William Benjamin Hogan was my hero as a boy… as for many golfers, he took on a mystical presence in my life… stories told by my father and others of Hogan’s rounds in US Opens. I first experienced him as an eleven year old caddy, with a copy of 1949’s “Power Golf” as my guide to the game. Next came seeing the movie “Follow the Sun”.
Later, working in the golf shop as a 14 year old boy, I was given a copy of Hogan’s “Five Lessons…” from the Head Pro, Don Barber. I was told to go do like Hogan… go practice and “dig it out of the dirt.” Actually, for me, it was mostly on rainy days that I played, as the Pro let us off work when it rained. So maybe I tried to dig it out of the mud. It was the most fun I ever had…
Henry Ford was also my hero as a boy, both for his writings (his My Life & Work was the first book I read on industrial issues, in Junior High, before beginning as a junior drafter in my first non-golf job) and his connection to my grandfather, a toolmaker for Ford from 1919 to 1959… and Ford still is my example of genius grounded in common sense and justice, after seeing his wisdom played out (more ignored than followed) in over thirty years of an engineering career in many industries.
“Mr. Ford” had definite ideas about many things. Mostly, he learned them through hard experience… as he didn’t study under management gurus or college professor mentors. He did like Ben Hogan did… he dug it out of the rocks of applied industrial combinations… materials, men and machines.
What both men had in abundance, was robust common sense, a love of work, a drive to improve, and the humility of a monk who adheres to his chosen endeavour for it’s own sake, instead of the accolades it may bring.
Hogan enjoyed practicing with nobody watching… a 4 iron shot’s perfection for it’s own sake, even after winning Five US Opens.
Ford enjoyed working with his toolmakers on solving problems, or discussing steels and tool designs, even after becoming the wealthiest of Industrialists (I know this from Grandpa’s experiences).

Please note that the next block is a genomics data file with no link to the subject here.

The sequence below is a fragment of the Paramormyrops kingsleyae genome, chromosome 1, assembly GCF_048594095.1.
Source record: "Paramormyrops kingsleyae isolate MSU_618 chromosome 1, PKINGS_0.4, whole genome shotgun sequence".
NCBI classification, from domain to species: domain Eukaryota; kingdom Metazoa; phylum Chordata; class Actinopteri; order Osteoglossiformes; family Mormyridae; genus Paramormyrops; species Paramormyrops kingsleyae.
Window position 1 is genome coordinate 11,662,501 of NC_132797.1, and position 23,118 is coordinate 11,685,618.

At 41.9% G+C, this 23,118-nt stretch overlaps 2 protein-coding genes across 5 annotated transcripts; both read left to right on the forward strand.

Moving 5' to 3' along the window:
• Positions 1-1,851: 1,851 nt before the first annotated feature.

From that combination of qualities and the outlook of focusing on work over recognition, their common idea of “Continuous Improvement” stands out… and both may rightly be considered the best examples of what a focus on “CI” can do. It makes us all better off… Improvement.
Now, sometimes, a long stretch of Continuous Improvement happens because of a catalyst. New materials science is usually the cause… a breakthrough in properties, processes, or production, or even pricing, changes the way all previous examples of engineering should be re-evaluated. Use of Vanadium-alloy steel by Ford helped him make lighter and better vehicles. Titanium processing advances in aerospace made modern golf clubhead advances possible.
Metal (first steel, then eventually titanium) drivers took a while to get as good as they are, we can use that example… it took twenty years for drivers to get 10% better, when you strip the ball effect out. Twenty years of Continuous “Driver” Improvement was pretty much needed to get where we are, and the USGA setting limits on COR, MOI, and CC volume brought that period to a happy closure (players don’t need to change their equipment as often now, as in the recent past… and that’s a good thing for golf, though the manufacturers surely enjoyed that period… have you got 5 or more drivers in your closets?). It cost billions of dollars in products that were soon obsoleted, however. Advances are usually costly to the early adopters.